The narrator is completely self-absorbed. Of her appearance, she comments that she “put on green contacts (blue is so past it) and [her] new Tom Ford red lipstick and now [she is] looking just like Angelina Jolly” (5-6). Her maid’s mother dies, and the narrator’s big concern is “not only will [she] have to find a new wife for Jonkers [but also] a new maid for” herself (47).  When her husband disagrees with her that the maid is a “back-stabber-may-she-rot-in-hell,” she tells him that he doesn’t “deserve” her and should have “married [his] Oxen memsahib” (75). She’s “so depress, so depress” because she has “no maid to” pick up her clothes, straighten her shoes, bring her tea, and “plumb” her cushions—and oh, incidentally, she isn’t speaking to her husband (77). She steals a friend’s maid and then changes the girl’s name, denies the theft to her friend, and tells the maid to hide if ever the friend comes to visit.

She is also far more clueless than Emma; the lack of self-awareness might be amusing if it weren’t so appalling. She worries more about what people “will say” than about her son’s quality of life (84). She scorns her son’s “stuppid housemaster calling to say that [her] poor baby had been hit on the head with a cricket ball” but then is concerned primarily about “pass[ing] away [her]self” (7). Yet she keeps calling everyone else “stuppid” (21). (At least the kid takes after his father.) Thinking she’s charitable, this empty-headed woman sends fashion magazines and expired tranquilizers to a refugee camp. She comments on her own gentleness and gives as an example how, when she was little, instead of “squat[ting] flies with a big thump like everyone else,” she would “do it gently, slowly with four, five little taps” (138). Much more enjoyable for the flies, no doubt.

Her friends aren’t much better. The women are catty. At a wedding, they talk smack about the mother of the bride—right after praising it. Then they ask “what can you expect from someone whose name even no one had heard nine years ago?” (95) Sunny claims her own son “had three fatal accidents while playing polo” but “he’s still fine” (7). Fatal accidents? And he’s fine? And the narrator isn’t fazed by that but by the competitive nature of the boast. Mulloo finds fault with “a gay” who is dating an “American, even worse, [a] Christian” (42). The Emma character wants to defend the girl as being not “as bad as a Hindu or something” (42). Shaukat says the Americans, not the Taliban, are “doing the bombing” and that “they’re taking orders from Israel” (36-37). Zafar says “it [is] impossible for a Muslim to kill another Muslim” (39). In response to evidence to the contrary (who killed a million people during the Iraq and Iran war?), Zafar claims that the Americans did it. Jammy blames the Israelis. The main character is at least uncomfortable with these lies and shifts the chatter to ask about Zeenat’s highlights (39).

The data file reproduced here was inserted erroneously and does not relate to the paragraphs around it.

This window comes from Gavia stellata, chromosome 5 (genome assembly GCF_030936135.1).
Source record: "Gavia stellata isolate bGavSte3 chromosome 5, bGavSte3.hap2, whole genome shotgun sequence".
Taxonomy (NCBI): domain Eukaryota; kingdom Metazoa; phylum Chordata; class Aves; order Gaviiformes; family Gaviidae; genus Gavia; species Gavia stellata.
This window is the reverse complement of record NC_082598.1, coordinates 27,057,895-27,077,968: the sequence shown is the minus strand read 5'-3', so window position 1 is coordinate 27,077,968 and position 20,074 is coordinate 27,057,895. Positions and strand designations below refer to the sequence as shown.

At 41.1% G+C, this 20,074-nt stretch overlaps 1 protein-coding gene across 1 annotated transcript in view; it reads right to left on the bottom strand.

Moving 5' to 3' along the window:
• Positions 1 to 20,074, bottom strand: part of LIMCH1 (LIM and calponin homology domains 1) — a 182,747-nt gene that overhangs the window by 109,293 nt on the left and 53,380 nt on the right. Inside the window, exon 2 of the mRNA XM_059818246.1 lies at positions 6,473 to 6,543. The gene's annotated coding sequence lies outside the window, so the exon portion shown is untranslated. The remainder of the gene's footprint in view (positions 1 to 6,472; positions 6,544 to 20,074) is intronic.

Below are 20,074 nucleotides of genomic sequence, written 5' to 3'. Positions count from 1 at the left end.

Her perspective is fascinating. She calls the Talibans “selfish” and “unconsiderate,” acting “as if Pakistan belongs to them” (87). Kulchoo says she is “polaroid about the Talibans” (80). In fact, the moments when she discusses what’s happening (“someone who Nina knows had her arms slashed with a naked blade . . . by a beardo [who] said he did it because she was wearing sleeveless”) are among the only compelling moments of this story (82). What is it like to be a middle-class Pakistani in this climate? War and bombings are constant backdrops. Perhaps it’s some justification for her focus on frivolity. She and her friends are religious, and the book does a good job showing the difference between regular observance and what she calls the “fundos” or sometimes, the “beardos.” She is, however, unbelievably naïve, not believing her intelligent husband when he tells her the mullahs are running “madrassahs where they take poor boys . . . and make them into suicide bombers while they send their own sons to nice schools” (158). She does, though, see that the mullah to whom she makes a donation reminds her too much of the man who attacked her and her friend.